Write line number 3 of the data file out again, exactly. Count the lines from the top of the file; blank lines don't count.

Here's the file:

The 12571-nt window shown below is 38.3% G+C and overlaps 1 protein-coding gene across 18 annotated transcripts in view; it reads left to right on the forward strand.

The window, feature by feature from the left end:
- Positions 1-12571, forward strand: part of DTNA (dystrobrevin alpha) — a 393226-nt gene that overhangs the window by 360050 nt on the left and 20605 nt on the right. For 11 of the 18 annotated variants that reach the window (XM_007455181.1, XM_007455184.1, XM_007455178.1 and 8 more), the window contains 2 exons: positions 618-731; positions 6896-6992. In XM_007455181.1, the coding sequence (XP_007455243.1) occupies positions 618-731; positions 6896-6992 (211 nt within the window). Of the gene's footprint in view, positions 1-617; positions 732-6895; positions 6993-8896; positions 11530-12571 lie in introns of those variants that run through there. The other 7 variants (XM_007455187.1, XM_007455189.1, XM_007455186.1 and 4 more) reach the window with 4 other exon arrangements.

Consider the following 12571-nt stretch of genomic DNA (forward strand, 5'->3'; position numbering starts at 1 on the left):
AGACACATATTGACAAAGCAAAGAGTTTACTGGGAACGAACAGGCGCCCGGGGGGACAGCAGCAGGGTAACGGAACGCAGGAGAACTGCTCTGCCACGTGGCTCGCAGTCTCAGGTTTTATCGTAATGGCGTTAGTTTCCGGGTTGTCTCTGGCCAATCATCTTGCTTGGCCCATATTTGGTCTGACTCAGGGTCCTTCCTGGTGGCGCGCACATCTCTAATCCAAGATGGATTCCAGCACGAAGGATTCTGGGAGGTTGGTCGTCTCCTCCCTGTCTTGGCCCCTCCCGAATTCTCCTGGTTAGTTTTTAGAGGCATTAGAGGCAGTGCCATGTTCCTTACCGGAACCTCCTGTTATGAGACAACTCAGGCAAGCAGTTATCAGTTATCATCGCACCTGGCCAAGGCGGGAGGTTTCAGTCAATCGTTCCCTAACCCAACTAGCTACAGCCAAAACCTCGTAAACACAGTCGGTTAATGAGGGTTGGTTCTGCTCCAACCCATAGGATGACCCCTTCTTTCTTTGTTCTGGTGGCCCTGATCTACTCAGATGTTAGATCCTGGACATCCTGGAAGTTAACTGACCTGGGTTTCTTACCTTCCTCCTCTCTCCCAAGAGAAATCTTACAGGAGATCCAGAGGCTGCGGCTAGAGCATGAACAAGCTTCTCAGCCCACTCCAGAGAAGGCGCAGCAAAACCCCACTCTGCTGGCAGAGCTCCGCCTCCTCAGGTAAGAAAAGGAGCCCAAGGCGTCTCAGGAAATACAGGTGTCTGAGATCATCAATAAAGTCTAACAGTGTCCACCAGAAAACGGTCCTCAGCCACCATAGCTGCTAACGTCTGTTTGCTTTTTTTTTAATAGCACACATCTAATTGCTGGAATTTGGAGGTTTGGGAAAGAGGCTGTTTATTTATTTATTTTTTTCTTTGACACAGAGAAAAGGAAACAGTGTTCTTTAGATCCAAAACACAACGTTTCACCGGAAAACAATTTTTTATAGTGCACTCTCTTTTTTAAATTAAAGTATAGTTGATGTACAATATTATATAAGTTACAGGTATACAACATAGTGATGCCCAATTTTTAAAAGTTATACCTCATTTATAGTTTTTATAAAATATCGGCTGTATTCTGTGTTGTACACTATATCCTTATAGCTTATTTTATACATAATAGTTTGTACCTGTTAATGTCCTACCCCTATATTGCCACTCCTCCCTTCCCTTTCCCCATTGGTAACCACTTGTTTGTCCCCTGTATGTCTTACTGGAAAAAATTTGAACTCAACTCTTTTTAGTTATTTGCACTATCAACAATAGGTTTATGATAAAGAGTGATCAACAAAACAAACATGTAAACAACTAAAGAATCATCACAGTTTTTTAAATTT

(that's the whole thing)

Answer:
- Positions 1-12571, forward strand: part of DTNA (dystrobrevin alpha) — a 393226-nt gene that overhangs the window by 360050 nt on the left and 20605 nt on the right. For 11 of the 18 annotated variants that reach the window (XM_007455181.1, XM_007455184.1, XM_007455178.1 and 8 more), the window contains 2 exons: positions 618-731; positions 6896-6992. In XM_007455181.1, the coding sequence (XP_007455243.1) occupies positions 618-731; positions 6896-6992 (211 nt within the window). Of the gene's footprint in view, positions 1-617; positions 732-6895; positions 6993-8896; positions 11530-12571 lie in introns of those variants that run through there. The other 7 variants (XM_007455187.1, XM_007455189.1, XM_007455186.1 and 4 more) reach the window with 4 other exon arrangements.